China’s GDP Grows 10.4 Percent in First Half, CPI Rises 7.9 Percent
July 17 – China’s gross domestic product grew 10.4 percent to RMB13.06 trillion in the first half over the same period last year, the National Bureau of Statistics said on today.
According to the NBS, the primary sector generated RMB1.18 trillion, an increase of 3.5 percent; the secondary sector generated RMB6.74, up 11.3 percent; and the tertiary sector, RMB5.14 trillion, up 10.5 percent. The growth rates were 0.5 percentage points, 2.4 percentage points, and 1.6 percentage points, respectively, lower than the first half last year.
China’s GDP grew 11.4 in 2007. The high growth rate an soaring inflation is raising concerns over the economy becoming overheated.
China’s consumer price index also rose in the first half of the year, gaining 7.9 percent over the same period last year. The main gauge of inflation was broadly in line with most forecasts. China’s CPI rose 7.1 percent in June, 7.7 percent in May, 8.5 percent in April and a 12-year-high of 8.7 percent in February.
China’s consumer price index (CPI), the main gauge of inflation, rose 7.9 percent in the first half over the same period last year, 0.2 percentage points lower than the first five months, the National Bureau of Statistics said on Thursday.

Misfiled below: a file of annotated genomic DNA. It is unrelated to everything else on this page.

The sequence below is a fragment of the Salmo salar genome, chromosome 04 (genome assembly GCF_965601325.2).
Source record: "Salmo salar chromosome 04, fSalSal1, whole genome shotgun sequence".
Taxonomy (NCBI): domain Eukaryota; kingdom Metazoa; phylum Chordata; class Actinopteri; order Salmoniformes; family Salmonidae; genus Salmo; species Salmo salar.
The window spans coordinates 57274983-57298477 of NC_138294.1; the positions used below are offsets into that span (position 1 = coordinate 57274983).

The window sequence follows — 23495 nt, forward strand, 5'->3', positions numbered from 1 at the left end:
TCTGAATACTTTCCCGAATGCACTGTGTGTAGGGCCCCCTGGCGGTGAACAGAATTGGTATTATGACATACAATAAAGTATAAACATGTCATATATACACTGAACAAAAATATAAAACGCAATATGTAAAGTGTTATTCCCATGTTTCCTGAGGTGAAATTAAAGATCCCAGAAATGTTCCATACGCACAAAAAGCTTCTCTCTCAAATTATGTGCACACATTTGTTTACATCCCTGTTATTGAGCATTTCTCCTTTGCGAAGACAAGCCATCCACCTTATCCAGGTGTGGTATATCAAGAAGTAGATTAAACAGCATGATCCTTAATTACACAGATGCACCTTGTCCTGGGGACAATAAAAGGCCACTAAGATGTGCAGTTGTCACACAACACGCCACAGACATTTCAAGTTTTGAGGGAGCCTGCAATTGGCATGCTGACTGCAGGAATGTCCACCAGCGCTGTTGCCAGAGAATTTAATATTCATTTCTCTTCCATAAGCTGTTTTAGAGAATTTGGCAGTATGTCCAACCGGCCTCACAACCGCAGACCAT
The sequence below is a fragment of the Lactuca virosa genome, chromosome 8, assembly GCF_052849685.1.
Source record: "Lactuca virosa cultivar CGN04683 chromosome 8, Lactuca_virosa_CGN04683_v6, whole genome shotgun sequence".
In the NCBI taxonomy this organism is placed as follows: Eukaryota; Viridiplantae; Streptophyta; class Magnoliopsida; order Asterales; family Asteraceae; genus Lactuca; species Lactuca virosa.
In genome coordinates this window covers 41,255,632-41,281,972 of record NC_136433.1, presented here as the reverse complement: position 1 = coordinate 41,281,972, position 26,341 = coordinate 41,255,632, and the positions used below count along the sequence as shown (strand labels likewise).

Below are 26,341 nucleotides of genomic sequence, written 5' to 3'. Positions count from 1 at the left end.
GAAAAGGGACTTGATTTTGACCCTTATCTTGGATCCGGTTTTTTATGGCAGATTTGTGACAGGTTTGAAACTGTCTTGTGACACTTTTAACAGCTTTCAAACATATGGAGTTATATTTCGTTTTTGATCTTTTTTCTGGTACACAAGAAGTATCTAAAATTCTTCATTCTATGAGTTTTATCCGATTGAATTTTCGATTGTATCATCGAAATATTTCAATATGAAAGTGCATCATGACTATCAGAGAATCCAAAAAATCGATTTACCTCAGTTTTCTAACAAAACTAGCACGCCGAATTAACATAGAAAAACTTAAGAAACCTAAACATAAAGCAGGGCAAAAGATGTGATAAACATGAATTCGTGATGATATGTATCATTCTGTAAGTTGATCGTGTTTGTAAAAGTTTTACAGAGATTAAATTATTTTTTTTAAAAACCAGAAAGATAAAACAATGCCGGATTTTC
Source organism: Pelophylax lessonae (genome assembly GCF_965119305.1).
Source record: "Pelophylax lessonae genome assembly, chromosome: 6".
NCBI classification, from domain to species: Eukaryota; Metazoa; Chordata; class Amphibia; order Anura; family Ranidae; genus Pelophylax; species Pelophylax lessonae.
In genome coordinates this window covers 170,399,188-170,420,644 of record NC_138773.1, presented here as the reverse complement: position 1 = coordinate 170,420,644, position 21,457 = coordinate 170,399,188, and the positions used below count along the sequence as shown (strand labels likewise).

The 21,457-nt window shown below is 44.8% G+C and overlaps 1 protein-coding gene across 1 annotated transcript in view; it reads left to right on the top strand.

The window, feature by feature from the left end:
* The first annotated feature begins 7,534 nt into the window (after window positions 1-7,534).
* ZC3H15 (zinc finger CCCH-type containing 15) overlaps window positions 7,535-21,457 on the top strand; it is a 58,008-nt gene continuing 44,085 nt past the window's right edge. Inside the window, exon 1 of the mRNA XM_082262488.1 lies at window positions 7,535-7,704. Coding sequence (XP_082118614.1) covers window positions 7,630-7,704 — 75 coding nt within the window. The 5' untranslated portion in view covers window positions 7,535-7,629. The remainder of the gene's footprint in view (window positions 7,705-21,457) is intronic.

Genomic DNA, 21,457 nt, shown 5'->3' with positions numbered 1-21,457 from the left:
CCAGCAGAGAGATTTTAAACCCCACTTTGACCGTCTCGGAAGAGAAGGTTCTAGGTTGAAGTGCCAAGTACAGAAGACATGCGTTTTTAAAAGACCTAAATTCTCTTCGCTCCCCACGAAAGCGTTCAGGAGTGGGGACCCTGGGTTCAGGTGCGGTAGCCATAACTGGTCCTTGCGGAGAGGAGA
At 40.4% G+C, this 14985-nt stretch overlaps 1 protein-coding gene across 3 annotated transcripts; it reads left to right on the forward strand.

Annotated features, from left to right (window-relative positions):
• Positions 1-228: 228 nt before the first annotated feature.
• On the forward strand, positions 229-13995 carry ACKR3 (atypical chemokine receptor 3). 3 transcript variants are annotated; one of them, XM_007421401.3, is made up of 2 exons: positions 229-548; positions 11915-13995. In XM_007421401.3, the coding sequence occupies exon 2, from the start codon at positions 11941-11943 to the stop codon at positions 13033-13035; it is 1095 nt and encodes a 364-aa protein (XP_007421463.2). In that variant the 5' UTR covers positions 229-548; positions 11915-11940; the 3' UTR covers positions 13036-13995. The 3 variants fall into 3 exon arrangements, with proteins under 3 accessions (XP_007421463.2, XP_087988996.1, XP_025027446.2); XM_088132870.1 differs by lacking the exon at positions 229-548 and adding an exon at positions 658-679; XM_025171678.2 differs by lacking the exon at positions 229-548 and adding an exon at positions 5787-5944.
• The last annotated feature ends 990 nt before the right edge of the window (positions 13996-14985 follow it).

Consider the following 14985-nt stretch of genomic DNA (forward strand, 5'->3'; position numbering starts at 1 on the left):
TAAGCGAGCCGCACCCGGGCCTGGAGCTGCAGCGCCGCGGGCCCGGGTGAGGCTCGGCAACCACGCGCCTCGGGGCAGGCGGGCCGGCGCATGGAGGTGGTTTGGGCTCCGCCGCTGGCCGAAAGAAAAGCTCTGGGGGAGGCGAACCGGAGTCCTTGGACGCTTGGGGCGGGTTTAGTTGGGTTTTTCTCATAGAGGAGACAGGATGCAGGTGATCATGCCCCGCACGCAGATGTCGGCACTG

The figure, compared with 7.1 percent in June, 7.7 percent in May, 8.5 percent in April and a 12-year-high of 8.7 percent in February, was broadly in line with most forecasts.
The prices rose by 7.6 percent in cities and 8.6 percent in rural areas. Grouped by commodity categories, prices for food rose 20.4 percent, contributing 6.64 percentage points to the overall CPI rise and prices for housing were up 6.9 percent, contributing 1.02 percentage points.
Prices for other categories of commodities rose or dropped slightly.
Inflation is expected to slow in the second half of 2008, but inflationary pressure from rising commodity prices and cost of oil may push the CPI up despite government controls.
Beijing has said it would continue its efforts to control inflation, and has shown no sign of loosening its stringent monetary policies despite pressure from the United States and the EU.
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